In Philippians 4 Paul says he has “learned to be content whatever the circumstances”. He says that what he has learned is a secret and hints that is has to do with “him who gives me strength”. Don’t you wish you could ask Paul to expand a bit? Exactly how did he learn to be content?
A few of my recent mentoring conversations have probed this question. As a result, I’m inclined to believe that the pathway to learning contentment may well be slightly different for every person with a few themes in common. I decided to itemise the things that I think I personally need to practice to learn contentment. I offer them here simply as a thought-starter. If you want to work on your own list it will probably end up looking a bit different to mine.
- I need to clearly acknowledge that God is both big and good, and do this especially in the midst of bad circumstances. God is far and away the biggest factor in the universe. If he is also good, then my posture towards the world does not need to be one of caution, fear and suspicion. Peaceful satisfaction comes from relying that our good God has things under his control.
- I need to receive love from others with gratitude. Discontent can make me turn in on myself, and that is self-defeating. The affection of loved ones is a great source of contentment. Even if all others fail to love me well, my heavenly Father certainly does.
- I need to direct my focus away from lack and towards blessing.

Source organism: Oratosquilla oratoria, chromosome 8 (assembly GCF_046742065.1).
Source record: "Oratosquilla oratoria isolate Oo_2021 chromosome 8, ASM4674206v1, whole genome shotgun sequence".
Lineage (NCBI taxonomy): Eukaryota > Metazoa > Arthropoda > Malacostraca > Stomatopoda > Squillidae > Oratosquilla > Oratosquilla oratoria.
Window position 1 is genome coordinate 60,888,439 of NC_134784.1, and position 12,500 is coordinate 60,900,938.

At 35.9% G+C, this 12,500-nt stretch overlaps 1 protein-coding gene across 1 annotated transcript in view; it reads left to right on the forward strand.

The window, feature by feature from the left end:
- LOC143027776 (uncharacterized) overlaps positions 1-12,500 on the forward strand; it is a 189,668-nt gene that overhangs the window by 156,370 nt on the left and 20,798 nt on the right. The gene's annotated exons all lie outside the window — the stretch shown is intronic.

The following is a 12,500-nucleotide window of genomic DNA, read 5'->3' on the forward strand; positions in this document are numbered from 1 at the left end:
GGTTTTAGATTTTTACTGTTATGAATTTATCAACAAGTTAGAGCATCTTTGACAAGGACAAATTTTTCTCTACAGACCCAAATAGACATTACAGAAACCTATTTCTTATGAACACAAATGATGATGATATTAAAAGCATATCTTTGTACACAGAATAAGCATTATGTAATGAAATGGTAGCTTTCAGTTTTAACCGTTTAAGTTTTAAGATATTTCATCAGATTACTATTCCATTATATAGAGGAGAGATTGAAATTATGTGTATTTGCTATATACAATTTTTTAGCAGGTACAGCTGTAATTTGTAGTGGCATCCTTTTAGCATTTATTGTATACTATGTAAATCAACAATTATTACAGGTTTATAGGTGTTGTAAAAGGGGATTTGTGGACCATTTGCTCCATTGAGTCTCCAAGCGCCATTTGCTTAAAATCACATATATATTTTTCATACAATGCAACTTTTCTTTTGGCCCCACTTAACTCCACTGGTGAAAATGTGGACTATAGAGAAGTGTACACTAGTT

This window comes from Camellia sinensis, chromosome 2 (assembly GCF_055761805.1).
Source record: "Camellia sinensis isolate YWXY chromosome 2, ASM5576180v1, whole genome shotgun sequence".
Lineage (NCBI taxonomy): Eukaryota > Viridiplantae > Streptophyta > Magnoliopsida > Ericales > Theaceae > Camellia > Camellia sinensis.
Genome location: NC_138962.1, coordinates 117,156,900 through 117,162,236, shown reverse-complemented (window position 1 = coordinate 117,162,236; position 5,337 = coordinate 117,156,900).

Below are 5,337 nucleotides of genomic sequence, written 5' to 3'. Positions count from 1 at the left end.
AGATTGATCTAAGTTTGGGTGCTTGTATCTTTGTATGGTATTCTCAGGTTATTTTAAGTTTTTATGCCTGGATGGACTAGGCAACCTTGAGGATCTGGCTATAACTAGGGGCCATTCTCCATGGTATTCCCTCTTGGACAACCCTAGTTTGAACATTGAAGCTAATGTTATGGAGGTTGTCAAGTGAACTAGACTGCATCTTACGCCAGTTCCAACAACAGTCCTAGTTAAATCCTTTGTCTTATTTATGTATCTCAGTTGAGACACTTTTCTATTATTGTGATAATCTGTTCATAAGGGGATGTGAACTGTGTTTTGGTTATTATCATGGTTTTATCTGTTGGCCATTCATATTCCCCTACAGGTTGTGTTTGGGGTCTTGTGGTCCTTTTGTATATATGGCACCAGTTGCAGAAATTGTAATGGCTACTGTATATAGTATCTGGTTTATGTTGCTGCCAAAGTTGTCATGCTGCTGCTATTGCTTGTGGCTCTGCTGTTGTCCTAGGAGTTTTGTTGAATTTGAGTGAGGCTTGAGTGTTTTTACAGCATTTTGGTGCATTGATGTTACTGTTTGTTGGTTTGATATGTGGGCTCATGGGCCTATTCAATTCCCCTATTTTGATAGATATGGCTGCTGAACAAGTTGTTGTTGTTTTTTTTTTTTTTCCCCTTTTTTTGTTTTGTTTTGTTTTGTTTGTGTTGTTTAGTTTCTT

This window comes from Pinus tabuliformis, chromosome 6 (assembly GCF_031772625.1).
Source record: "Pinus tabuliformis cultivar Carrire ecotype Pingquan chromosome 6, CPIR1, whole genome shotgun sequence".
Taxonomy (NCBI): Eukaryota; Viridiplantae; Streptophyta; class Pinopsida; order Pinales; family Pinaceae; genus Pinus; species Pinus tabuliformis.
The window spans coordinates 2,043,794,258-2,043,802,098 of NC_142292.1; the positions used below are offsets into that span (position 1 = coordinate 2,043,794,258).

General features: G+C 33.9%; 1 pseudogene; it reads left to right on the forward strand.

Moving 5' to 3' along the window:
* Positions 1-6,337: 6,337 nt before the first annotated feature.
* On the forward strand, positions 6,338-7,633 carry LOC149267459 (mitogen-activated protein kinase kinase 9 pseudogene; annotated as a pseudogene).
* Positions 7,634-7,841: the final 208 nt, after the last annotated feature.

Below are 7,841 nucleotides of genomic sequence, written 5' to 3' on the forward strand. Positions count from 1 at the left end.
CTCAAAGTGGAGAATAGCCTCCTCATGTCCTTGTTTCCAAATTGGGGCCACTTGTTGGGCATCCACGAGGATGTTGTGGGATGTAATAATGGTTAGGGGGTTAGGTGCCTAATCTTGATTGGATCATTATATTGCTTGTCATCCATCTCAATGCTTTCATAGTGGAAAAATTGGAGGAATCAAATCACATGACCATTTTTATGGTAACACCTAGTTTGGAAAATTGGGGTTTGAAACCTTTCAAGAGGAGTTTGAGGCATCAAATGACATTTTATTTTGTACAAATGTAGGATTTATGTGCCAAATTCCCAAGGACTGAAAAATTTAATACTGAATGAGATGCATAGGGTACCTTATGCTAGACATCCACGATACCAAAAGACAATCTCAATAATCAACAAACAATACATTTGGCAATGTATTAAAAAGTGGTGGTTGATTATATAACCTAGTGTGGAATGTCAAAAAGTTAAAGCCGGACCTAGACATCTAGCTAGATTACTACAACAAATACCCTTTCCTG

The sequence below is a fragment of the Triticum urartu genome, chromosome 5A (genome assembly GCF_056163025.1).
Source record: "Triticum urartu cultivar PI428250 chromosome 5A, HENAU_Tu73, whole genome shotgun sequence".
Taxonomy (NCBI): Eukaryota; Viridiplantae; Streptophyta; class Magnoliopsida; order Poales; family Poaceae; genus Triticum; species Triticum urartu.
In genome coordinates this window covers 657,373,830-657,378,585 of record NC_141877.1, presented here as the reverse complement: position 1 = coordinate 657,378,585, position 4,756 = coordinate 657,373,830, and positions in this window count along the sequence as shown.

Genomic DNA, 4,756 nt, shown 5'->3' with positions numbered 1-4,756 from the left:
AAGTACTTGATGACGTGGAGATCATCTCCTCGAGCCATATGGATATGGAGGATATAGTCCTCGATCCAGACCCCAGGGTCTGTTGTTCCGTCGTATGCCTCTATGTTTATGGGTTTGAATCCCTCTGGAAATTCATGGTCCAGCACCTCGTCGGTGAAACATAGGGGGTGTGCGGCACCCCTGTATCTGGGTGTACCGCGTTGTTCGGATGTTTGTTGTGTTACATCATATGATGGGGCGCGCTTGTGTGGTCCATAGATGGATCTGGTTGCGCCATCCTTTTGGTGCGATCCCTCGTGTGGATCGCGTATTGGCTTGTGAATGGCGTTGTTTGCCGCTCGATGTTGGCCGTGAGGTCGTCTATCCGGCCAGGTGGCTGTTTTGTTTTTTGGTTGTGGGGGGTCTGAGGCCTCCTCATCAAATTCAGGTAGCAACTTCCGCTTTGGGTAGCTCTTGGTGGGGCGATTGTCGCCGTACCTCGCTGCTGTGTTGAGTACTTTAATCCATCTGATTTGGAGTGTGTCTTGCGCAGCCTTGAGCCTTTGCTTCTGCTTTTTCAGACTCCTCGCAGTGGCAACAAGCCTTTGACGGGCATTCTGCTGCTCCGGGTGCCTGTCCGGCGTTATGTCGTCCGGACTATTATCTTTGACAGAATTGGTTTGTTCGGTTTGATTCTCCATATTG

- I need to distinguish between needs and wants and choose not to fixate on unfulfilled wants.
- I need to practice taking delight in beautiful things that are free. Ugliness eventually wears away at my soul; beauty restores it. I don’t need to own a beautiful thing to benefit from it. Many beautiful things are not commodities – sunsets, the laughter of small children, music, a jacaranda in full bloom, the smell of the forest after rain.
- I need to neutralize any sense of entitlement I might have with humility.
- I need to develop a sober estimate of myself, both my capacities and my limitations.
- I need to resist comparing myself to anyone else.
- I need to promptly forgive offences, both actual offences against me and things I merely perceive as offences.
- I need to exercise patience, taking the long view even as far as into eternity. Too much of my discontent comes from having a limited, short-term perspective.
- I need to practice sabbath and silence. That is, I need to stop doing and stop talking with some kind of regular frequency.
- I need to find my identity in Christ – the one who strengthens me.